Paul Houle May 9, 2014 at 5:44 am

I don’t know what it is, but I think a lot of people decided to hate on Blu-Ray and that is that.

Blu-Ray came in around the time Apple started getting mindshare and the “cool” thing was to watch video on a tiny screen on your phone and watching HD video on a TV was something your grandfather does.

I have a portable Blu-Ray writer that is pretty amazing in terms of write speed. It may not be fashionable, but sending Blu-Rays in the mail is a practical way to send 100GB+ data sets, and it’s much cheaper than the “fashionable” LTE networks run by Verizon and AT&T which cost $10/GB.

Dan Creswell (@dancres) May 13, 2014 at 11:43 am

I refer you to the Amazon Shareholders Letter of 1997 for Bezos’ view on how to make money and how that might influence your thoughts regarding rational/irrational.

He’s playing the long game…

Ross Judson May 18, 2014 at 3:58 pm

Maybe Glacier isn’t *what* it is, but *where* it is. Knock cooling/etc out of the picture and more of your costs are gone…


William Tidwell May 19, 2014 at 9:12 am


Fascinating post. The view from the dc/cloud provider’s perspective is very interesting. There is, I think, a divergent view from the user’s perspective, who (in the private cloud space anyway) adds loads of software costs into the mix. Flash deployments that eliminate servers with all that they entail in software licensing and maintenance costs is gigantic. Software providers can respond by leaving server-based licensing behind but that tends to be a really difficult process.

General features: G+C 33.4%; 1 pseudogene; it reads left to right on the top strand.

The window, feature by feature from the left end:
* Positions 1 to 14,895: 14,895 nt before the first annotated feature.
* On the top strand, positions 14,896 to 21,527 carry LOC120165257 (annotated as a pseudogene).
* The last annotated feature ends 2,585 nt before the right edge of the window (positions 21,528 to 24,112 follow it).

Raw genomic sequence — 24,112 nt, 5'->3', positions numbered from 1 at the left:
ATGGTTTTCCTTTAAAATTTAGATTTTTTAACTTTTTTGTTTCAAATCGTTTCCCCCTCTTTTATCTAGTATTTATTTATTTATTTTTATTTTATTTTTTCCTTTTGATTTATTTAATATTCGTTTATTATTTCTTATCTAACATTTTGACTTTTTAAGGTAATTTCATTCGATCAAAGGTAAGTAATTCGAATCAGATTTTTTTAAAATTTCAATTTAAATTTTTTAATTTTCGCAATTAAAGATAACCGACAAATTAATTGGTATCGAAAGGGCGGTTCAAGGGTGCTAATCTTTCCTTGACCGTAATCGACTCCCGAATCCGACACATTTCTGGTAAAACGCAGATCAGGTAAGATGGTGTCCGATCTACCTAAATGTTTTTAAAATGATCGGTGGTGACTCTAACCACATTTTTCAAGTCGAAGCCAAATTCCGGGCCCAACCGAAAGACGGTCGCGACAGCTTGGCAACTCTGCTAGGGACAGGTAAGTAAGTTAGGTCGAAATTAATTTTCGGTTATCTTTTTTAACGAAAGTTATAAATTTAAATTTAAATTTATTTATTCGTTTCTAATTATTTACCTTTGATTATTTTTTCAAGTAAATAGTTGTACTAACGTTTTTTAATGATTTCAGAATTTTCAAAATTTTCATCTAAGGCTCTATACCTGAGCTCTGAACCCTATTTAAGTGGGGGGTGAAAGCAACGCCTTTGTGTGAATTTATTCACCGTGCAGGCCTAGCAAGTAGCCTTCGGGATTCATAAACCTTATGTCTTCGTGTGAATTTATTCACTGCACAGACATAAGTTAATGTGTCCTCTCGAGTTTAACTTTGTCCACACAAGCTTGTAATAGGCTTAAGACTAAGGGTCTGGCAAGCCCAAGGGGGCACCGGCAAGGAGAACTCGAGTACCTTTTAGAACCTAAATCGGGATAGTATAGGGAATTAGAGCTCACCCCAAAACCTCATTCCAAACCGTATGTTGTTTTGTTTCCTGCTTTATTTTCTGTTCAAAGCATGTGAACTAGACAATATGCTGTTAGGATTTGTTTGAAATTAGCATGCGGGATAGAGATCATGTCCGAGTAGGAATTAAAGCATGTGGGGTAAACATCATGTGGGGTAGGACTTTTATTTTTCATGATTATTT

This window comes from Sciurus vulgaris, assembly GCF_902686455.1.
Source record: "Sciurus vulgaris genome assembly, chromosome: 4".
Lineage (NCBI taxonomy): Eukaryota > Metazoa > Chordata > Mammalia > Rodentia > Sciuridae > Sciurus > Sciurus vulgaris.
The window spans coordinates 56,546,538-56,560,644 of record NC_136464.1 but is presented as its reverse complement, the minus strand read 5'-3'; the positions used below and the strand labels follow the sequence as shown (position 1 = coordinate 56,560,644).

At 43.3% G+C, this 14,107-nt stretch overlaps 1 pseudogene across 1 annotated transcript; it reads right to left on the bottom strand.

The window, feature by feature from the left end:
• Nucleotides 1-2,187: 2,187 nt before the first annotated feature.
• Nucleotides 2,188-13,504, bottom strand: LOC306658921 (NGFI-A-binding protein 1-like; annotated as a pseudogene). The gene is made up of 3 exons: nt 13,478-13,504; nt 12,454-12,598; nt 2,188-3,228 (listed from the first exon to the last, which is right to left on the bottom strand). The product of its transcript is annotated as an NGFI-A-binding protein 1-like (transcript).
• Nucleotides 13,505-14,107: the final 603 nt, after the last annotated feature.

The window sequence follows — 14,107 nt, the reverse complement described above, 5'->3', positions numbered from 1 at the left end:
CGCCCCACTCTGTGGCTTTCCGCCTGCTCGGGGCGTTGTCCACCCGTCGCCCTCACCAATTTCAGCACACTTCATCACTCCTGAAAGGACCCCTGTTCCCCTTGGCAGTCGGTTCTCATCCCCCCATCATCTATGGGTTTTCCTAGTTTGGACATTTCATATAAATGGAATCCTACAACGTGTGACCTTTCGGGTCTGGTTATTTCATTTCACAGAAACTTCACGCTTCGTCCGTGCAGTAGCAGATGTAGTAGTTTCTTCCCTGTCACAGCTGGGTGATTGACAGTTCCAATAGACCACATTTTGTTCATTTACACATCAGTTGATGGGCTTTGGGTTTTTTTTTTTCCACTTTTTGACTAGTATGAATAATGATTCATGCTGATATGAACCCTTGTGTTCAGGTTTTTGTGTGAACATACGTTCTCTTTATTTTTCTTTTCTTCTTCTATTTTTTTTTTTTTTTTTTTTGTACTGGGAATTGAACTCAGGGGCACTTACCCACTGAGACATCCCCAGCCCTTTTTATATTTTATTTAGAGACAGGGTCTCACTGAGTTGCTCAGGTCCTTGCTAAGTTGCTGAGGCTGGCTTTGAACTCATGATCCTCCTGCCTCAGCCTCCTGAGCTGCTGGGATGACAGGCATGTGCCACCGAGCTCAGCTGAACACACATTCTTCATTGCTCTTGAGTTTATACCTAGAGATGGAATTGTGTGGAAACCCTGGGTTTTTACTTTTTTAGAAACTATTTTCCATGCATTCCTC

The other issue not addressed which is really big is WCC/ROIC and risk, both time and scale related. It’s really easy to say in hind sight that power/space levels aren’t that bad. It’s another thing entirely to contemplate the initial budgeting decision to build out the traditional hdd-based dc with all the servers and all the power/space costs that have to be provisioned to make it work. Smaller, cheaper, less complicated means more agility and speed and less risk. That’s the approach that wins every time.